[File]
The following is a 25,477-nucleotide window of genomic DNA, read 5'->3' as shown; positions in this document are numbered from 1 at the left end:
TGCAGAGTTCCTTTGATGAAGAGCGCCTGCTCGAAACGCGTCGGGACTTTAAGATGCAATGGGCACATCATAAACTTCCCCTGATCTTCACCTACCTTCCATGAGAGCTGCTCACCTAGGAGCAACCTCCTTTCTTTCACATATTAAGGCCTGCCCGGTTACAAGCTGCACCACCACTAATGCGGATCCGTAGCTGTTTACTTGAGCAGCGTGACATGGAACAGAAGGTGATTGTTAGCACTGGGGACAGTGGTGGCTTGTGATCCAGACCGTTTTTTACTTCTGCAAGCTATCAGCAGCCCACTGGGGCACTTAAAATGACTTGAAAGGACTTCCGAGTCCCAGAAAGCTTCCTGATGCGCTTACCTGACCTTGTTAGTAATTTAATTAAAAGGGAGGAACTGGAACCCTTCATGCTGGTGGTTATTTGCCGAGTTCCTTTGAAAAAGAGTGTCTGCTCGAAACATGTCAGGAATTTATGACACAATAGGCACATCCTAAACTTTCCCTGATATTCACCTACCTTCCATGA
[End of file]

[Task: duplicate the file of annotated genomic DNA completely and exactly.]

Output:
The following is a 25,477-nucleotide window of genomic DNA, read 5'->3' as shown; positions in this document are numbered from 1 at the left end:
TGCAGAGTTCCTTTGATGAAGAGCGCCTGCTCGAAACGCGTCGGGACTTTAAGATGCAATGGGCACATCATAAACTTCCCCTGATCTTCACCTACCTTCCATGAGAGCTGCTCACCTAGGAGCAACCTCCTTTCTTTCACATATTAAGGCCTGCCCGGTTACAAGCTGCACCACCACTAATGCGGATCCGTAGCTGTTTACTTGAGCAGCGTGACATGGAACAGAAGGTGATTGTTAGCACTGGGGACAGTGGTGGCTTGTGATCCAGACCGTTTTTTACTTCTGCAAGCTATCAGCAGCCCACTGGGGCACTTAAAATGACTTGAAAGGACTTCCGAGTCCCAGAAAGCTTCCTGATGCGCTTACCTGACCTTGTTAGTAATTTAATTAAAAGGGAGGAACTGGAACCCTTCATGCTGGTGGTTATTTGCCGAGTTCCTTTGAAAAAGAGTGTCTGCTCGAAACATGTCAGGAATTTATGACACAATAGGCACATCCTAAACTTTCCCTGATATTCACCTACCTTCCATGA